Source: Joey Alexander
Source: Jazz pianist, Joey Alexander
Does compatibility between Science and Religion, or lack thereof, really matter? I think that religion-bashers miss the point. Religion helps some people to give meaning to their lives. One of religion’s functions as I see it is to bring people together in pursuit of living their lives in a way in which they believe will be good for both themselves and others. Arguably, religion often fails to achieve this, but nonetheless I do regard this as being its prime purpose.
Science, whilst ostensibly coherent and rational, seems to me to be morally indifferent. If we were to embrace Darwinian thinking fully, might we not bother to give support to others if we were unable to predict there being some measurable gain to ourselves? If we can’t determine that helping someone else will help us to preserve our own genes then why should we bother? It appears as though this process is well under-way, particularly in the more moneyed and technologically advanced places – selfishness and disconnexion are spreading. If I’m right then we’re all fucked. The instinct to care for the other is one of the impulses which has enabled human civilization to prosper; if we lose that, we topple.
As far as I can see, the assertion that science and religion are incompatible is nonsense. There are religious scientists. Are we to assume that if a scientist is religious, their scientific work will be must be necessarily untrustworthy? This is quite absurd. A scientist may be involved in religious activities as a source of comfort and support, without which they might not be able do their work. Whether or not we are aware, we all have cognitive biases, scientist or not. Who is going to decide which cognitive biases are the ‘correct’ ones to have? Scientists themselves? Would those the ones which are perceived to be in agreement with the scientific canon? The same problem can befall scientists as the religious – the canon of their respective paradigms can end up being an inflexible dogma in whose defence the establishment will tend to dismiss evidence which challenges the security of its foundations. Science has given us a largely coherent conception of our world, but it remains to be seen whether or not it will guide us to live our lives in ways which can secure our survival. Complacent assumptions that, through science and technology, that we are and will have so highly developed an understanding of nature as to have mastery over it, as if we were able to exist apart from it, could so easily end up becoming our downfall. If most of us continue to take our collective survival as fore granted then our chances of survival for much longer are low. I’m not convinced that we will be able to weather future storms on science alone.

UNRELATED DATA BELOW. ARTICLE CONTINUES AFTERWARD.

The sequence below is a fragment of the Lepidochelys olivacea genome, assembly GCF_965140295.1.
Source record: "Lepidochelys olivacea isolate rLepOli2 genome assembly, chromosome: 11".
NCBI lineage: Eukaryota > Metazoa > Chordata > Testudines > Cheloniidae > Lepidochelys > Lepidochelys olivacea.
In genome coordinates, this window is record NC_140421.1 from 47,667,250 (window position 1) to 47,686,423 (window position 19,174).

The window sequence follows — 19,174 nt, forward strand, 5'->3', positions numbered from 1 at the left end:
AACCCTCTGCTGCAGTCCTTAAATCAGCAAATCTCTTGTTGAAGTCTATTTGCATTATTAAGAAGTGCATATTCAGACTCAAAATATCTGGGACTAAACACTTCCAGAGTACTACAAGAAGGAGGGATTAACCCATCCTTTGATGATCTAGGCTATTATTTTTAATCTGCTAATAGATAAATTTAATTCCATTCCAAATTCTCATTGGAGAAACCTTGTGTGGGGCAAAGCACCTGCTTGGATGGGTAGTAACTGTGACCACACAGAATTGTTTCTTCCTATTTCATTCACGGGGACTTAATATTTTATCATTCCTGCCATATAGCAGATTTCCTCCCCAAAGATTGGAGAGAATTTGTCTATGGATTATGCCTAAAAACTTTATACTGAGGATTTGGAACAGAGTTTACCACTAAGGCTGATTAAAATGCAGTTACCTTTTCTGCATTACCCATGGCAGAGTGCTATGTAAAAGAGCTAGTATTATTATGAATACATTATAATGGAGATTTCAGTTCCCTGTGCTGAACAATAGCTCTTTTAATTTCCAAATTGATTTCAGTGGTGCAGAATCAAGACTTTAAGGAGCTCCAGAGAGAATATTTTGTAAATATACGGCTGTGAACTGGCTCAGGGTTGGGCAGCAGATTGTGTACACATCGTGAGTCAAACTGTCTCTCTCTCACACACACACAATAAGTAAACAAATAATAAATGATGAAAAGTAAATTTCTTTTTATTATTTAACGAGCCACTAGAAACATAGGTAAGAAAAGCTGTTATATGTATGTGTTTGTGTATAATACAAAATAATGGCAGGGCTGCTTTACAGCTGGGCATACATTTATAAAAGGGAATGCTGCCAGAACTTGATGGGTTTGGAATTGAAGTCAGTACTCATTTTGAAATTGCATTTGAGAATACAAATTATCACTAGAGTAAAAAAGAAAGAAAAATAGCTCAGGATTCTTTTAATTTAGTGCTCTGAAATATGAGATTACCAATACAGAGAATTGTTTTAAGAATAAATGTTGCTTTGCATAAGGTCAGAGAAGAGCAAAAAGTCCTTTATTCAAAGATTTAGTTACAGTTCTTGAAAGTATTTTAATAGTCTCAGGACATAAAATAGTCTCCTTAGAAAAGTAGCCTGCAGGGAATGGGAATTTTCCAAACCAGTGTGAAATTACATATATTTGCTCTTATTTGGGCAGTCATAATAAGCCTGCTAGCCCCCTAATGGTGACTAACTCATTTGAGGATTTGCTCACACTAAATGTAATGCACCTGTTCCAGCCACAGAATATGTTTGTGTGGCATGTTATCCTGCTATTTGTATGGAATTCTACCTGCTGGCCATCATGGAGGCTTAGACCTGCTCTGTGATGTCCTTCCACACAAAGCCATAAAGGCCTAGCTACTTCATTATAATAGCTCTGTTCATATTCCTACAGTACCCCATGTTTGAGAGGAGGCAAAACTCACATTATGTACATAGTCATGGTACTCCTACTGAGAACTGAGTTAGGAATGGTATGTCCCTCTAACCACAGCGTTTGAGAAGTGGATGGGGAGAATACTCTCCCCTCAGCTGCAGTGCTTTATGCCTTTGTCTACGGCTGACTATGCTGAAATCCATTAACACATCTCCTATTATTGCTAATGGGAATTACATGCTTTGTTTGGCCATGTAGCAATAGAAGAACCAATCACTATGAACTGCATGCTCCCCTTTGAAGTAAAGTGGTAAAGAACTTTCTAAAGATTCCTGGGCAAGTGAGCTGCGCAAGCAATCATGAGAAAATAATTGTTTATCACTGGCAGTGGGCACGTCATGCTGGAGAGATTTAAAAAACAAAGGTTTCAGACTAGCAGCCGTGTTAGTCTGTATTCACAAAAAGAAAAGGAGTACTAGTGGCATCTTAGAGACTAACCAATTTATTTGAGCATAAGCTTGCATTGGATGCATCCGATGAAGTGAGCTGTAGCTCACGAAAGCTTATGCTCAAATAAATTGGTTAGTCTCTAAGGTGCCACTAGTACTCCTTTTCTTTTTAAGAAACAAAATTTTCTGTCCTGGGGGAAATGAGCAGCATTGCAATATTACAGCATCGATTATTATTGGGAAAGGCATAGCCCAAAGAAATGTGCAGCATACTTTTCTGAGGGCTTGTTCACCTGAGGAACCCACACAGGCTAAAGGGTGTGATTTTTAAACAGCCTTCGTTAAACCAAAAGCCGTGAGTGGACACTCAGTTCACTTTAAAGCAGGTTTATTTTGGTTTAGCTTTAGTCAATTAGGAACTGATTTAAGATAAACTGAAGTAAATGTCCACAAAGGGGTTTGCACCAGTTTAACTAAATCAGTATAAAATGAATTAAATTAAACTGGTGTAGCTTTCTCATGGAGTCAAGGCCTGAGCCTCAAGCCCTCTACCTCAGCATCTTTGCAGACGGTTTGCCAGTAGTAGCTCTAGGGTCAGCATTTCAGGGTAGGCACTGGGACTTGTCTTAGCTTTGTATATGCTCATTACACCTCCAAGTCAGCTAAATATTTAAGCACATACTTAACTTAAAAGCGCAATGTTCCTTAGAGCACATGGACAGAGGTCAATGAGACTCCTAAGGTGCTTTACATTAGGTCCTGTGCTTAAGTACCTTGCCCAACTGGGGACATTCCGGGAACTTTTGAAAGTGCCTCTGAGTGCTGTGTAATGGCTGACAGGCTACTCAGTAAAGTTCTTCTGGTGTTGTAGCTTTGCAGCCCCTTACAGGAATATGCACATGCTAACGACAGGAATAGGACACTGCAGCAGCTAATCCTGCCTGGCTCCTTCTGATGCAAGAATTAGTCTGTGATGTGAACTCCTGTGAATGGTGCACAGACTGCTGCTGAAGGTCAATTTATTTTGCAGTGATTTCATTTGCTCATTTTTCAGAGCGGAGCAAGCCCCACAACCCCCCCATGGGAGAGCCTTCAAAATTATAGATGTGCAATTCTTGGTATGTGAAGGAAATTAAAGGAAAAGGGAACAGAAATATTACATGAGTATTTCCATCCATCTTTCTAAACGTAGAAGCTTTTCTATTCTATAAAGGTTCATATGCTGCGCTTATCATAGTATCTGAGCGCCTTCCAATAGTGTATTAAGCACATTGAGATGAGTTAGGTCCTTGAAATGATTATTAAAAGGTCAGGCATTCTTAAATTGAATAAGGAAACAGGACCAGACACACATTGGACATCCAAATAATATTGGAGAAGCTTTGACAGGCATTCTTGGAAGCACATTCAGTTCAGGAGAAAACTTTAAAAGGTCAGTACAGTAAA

Looking forward to reading a copy of this book soon!
Watched a documentary about Jeff Lynne, the main man behind the Electric Light Orchestra. Reminded me how well-written some of his songs are. He fuses rock, folk, classical, and pop influences, and sometimes it comes off really well. Maybe his music is a bit lacking in rhythmic interest but but his harmonic language is really effective. It’s a bit cheesey, a bit middle-of-the-road and mainstream, and not cool, but I don’t care, I like it. Would love to record some of his songs sometime, perhaps even arrange some of his music. If I had a list of people who I wouldn’t mind working with before they die, then I would be tempted to put him on it.